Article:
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Old June 11th, 2009, 12:34   #7
m102404's Avatar
Join Date: Apr 2006
Location: Toronto
The trigger switch of an AEG work just like one of those old throw switches that you used in science class or saw on cartoons (where a bar is essentially pushed between two live contacts to complete the circuit).

Both of those fins are connects to the motor, one to the battery. When the switch block (the plastic block with the stub of metal in it) gets pushed between, it completes the circuit and the motor receives power.

Now every time the block is inserted...power arcs between the fins and the block...until a solid connection is made (then it flows through just like a solid wire). Same when the block is kicked out of position by the cut-off arcs just as it breaks connection.

So...semi-auto, where the block goes in and out for every shot, leads to more arcing than full auto.

And...big batteries (i.e. 9.6v, 11.1v, large cells, high discharge rates, etc...) will also cause more arcing.

All that arcing leave scorching/burning/corrosion/oxidization on both the fins and the block. It also "vaporises" the surface. Both of these make the situation worse and worse...and less power gets to the motor, more arcing because the contact surfaces are less and less pristine.

So...eventually you burn out your switch. You can simply pull out the old one and install a new one (typically with the whole wiring harness intact). Contact Jugglez ( and ask him for an AK one.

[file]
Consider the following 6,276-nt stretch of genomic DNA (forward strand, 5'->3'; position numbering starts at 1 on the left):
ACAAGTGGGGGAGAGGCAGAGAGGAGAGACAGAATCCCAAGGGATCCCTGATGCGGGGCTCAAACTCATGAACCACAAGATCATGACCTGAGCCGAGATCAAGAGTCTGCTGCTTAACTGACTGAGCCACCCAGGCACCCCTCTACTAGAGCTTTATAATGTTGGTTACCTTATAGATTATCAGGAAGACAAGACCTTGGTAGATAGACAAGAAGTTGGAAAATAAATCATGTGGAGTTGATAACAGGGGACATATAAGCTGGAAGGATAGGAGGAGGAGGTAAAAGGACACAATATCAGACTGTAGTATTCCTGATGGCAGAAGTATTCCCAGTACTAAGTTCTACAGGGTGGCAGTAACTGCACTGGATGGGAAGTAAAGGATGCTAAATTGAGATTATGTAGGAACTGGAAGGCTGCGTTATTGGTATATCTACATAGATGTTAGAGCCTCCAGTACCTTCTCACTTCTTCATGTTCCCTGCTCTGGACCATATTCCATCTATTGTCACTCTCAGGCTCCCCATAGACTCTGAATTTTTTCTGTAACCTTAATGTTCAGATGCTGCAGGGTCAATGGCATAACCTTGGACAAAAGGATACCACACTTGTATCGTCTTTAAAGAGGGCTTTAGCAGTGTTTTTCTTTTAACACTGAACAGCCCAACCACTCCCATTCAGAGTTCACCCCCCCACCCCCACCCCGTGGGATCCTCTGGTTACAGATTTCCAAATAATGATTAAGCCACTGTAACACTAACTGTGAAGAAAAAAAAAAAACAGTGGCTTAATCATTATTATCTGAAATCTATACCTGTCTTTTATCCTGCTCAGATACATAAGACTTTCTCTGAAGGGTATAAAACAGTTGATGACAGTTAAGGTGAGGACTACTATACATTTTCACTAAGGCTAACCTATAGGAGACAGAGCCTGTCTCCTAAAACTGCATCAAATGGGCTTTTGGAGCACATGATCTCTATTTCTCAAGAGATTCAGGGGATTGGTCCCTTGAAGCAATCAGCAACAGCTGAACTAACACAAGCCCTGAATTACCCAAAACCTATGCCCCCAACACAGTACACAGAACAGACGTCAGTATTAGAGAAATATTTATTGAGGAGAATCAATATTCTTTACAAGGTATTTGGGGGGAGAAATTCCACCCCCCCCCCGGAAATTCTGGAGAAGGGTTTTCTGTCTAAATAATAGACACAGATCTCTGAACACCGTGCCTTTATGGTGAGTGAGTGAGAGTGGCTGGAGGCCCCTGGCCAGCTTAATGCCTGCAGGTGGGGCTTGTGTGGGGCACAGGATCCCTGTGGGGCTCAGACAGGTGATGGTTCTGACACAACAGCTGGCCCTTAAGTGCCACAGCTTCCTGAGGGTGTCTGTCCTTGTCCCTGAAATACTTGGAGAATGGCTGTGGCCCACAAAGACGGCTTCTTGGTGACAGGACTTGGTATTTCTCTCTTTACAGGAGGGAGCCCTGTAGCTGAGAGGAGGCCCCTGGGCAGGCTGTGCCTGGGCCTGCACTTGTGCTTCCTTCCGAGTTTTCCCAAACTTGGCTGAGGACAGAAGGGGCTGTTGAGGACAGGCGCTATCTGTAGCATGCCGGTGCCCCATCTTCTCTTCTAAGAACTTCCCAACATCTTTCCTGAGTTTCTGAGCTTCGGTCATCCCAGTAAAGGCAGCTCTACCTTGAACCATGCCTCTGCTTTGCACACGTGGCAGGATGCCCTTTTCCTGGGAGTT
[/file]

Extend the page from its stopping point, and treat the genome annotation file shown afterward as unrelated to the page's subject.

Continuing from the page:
A mosfet is a circuit that "replaces" the switch. The switch is still there, but basically the mosfet acts as a gate to dump power to the motor. The MOSFET senses a very small electrical current through the switch (when you pull the trigger and push the block inbetween the fins). When it senses it, it dumps power directly from the battery to the motor. The "gate" wires don't have to carry much they are typically smaller than the motor/battery wires. When the switch is disconnected, the MOSFET stops/cuts the flow of electricty to the motor. So in effect, your switch lasts forever....there's so little current/voltage going through it that doesn't burn out.

The MOSFET obviously has to be able to handle the power throughput...and turn on/off fast enough over and over so your AEG shoots properly. Just because it says MOSFET...doesn't mean that all MOSFETs are created equally. Take a look at's the basis of what DonP cooks up for us Canucks. Don's a good guy too...knows tons more about this stuff than I ever will.

Wordy explanation...but hey, it's lunch time.

Hope that helps,


Last edited by m102404; June 11th, 2009 at 12:37..
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